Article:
This week, Israel’s Holocaust remembrance authority posthumously recognized William Arnold Egger as a Righteous among the Nations for hiding 12 Jews in the cellar of his Netherlands home in 1942.
The grandson of slaves, Egger had moved to the Netherlands in 1935 from his birthplace in Suriname, then a Dutch colony on the Northeastern coast of South America.
Of all the countries that few Americans have heard of, Suriname, which became independent in 1975 [and is sometimes spelled “Surinam,” without the “e”], may be the one with the most intriguing history of Jewish settlement, and later, non-settlement.
Hundreds of Holocaust refugees settled in Suriname during the 1930s and early ’40s, some with assistance from the American Jewish Joint Distribution Committee. In 1938, the entire Sephardic Jewish community of Hamburg was resettled there, and in 1942, a group of Dutch Jews who had fled to the unoccupied section of France were granted asylum there.
In 1947, JTA reported that the Parliament of Suriname and the Netherlands Government had approved a plan admit 30,000 war-displaced Jews for immediate settlement in unpopulated sections of the country.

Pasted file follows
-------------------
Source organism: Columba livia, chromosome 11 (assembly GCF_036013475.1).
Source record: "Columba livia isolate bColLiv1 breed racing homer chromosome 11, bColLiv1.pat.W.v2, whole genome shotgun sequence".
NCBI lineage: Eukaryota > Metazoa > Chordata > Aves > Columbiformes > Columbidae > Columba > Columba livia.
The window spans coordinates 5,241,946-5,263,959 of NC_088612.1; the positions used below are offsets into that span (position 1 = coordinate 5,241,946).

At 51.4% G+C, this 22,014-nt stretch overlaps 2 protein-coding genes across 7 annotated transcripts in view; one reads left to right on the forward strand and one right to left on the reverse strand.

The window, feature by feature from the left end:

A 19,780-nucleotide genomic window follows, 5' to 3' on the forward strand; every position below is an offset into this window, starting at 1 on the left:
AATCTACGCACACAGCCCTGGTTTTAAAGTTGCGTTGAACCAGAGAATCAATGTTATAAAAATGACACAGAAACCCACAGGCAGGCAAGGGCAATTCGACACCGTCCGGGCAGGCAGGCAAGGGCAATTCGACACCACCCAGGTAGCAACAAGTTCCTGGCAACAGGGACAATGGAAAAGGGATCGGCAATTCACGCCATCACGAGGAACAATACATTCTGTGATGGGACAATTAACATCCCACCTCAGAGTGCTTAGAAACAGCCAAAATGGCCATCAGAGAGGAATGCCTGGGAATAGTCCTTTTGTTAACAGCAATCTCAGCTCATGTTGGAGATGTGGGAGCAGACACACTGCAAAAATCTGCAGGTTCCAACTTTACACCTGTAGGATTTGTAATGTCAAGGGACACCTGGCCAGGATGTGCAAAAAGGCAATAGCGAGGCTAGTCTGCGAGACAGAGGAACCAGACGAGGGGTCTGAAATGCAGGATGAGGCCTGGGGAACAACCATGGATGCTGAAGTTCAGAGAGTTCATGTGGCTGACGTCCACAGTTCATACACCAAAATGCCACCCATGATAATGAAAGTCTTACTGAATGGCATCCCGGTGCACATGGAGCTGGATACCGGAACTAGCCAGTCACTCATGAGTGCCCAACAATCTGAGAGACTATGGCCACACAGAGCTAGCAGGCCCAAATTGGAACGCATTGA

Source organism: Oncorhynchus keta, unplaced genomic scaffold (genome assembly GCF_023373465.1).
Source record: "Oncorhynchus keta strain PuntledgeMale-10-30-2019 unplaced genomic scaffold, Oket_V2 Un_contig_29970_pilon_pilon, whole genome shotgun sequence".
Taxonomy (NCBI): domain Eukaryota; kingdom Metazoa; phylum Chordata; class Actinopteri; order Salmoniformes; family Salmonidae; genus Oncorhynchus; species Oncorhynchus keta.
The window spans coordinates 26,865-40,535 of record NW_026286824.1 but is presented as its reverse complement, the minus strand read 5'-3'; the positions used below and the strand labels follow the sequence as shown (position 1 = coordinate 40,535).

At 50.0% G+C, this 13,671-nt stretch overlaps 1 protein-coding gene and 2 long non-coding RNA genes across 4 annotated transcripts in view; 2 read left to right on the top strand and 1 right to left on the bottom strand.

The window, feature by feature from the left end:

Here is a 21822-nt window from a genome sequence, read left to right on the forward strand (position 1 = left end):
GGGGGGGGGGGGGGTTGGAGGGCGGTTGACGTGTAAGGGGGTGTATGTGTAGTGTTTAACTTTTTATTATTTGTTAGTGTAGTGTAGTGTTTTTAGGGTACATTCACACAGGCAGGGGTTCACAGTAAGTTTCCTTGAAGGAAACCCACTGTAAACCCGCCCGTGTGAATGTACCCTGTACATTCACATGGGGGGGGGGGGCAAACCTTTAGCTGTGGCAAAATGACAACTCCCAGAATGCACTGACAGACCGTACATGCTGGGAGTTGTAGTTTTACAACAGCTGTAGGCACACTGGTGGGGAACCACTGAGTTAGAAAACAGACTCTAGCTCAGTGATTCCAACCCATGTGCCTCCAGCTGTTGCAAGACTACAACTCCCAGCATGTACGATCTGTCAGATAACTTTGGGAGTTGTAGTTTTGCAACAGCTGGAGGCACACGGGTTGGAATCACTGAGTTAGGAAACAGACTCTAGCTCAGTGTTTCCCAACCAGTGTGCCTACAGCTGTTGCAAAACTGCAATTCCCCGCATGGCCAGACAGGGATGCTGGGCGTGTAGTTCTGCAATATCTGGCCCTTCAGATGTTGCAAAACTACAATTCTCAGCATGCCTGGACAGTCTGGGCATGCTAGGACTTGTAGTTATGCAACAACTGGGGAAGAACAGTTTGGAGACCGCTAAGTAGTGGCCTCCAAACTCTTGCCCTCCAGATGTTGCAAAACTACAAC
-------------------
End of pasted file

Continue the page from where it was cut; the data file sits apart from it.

The effort was spearheaded by an organization called the Freeland League, a group committed to finding safe haven for European Jews after World War II.
“The Jewish settlement [in Suriname] is not intended to become a separate political entity,” the League’s founder Dr. I.N. Steinberg told a press conference in 1947. “Its members would become, in conformity with the laws of the country, citizens of Surinam.”
If the doctor’s statements seem a bit odd, it may have been the colony’s unique Jewish history that led him to speak with caution when outlining the aims for these refugees.
In the mid-17th century there was, in fact, a successful effort to create a separate Jewish political entity in Suriname. Jewish immigrants from the Netherlands, Portugal and Italy settled a region called Jodensavanne (Jewish Savannah). Jodensavanne existed for over a century as a semi-autonomous settlement within Suriname, with its own civil militia led by a Civil Captain.
But in 1825, the privileges of the Jewish settlement were stripped. By 1947 – the year Holland’s government approved the mass settlement – the Jodensavanne had been neglected, and largely abandoned. But in August the next year, as Israel’s War of Independence rolled into its third month, a new governor of Suriname reversed his predecessor’s decision to allow the Jewish colonization.
“I have the honor to communicate that the legislative body of Surinam (Staten) now have thought fit to reconsider the matter of colonization of Jews into Surinam in the light of the present international situation,” the new governor wrote in a letter to the Freeland League.
The suspended settlement negotiations never resumed, and Suriname never got its new Jewish settlers.
A small settlement in a Netherlands cellar, it seems, was the best the Surinamese could offer.